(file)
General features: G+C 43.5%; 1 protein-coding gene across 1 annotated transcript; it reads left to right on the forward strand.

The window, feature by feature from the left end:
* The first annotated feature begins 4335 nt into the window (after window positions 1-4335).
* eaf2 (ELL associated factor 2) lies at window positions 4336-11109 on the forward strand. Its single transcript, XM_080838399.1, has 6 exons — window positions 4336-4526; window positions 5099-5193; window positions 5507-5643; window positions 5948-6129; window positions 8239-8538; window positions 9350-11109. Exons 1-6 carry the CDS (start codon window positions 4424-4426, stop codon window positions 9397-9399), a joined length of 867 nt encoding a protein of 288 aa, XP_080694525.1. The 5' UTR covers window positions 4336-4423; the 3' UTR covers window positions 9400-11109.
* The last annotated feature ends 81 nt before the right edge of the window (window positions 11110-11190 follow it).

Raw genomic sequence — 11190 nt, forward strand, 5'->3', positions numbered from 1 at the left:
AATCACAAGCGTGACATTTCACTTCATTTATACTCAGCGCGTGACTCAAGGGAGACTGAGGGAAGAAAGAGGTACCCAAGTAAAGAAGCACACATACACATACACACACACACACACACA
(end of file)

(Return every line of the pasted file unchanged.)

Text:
General features: G+C 43.5%; 1 protein-coding gene across 1 annotated transcript; it reads left to right on the forward strand.

The window, feature by feature from the left end:
* The first annotated feature begins 4335 nt into the window (after window positions 1-4335).
* eaf2 (ELL associated factor 2) lies at window positions 4336-11109 on the forward strand. Its single transcript, XM_080838399.1, has 6 exons — window positions 4336-4526; window positions 5099-5193; window positions 5507-5643; window positions 5948-6129; window positions 8239-8538; window positions 9350-11109. Exons 1-6 carry the CDS (start codon window positions 4424-4426, stop codon window positions 9397-9399), a joined length of 867 nt encoding a protein of 288 aa, XP_080694525.1. The 5' UTR covers window positions 4336-4423; the 3' UTR covers window positions 9400-11109.
* The last annotated feature ends 81 nt before the right edge of the window (window positions 11110-11190 follow it).

Raw genomic sequence — 11190 nt, forward strand, 5'->3', positions numbered from 1 at the left:
AATCACAAGCGTGACATTTCACTTCATTTATACTCAGCGCGTGACTCAAGGGAGACTGAGGGAAGAAAGAGGTACCCAAGTAAAGAAGCACACATACACATACACACACACACACACACA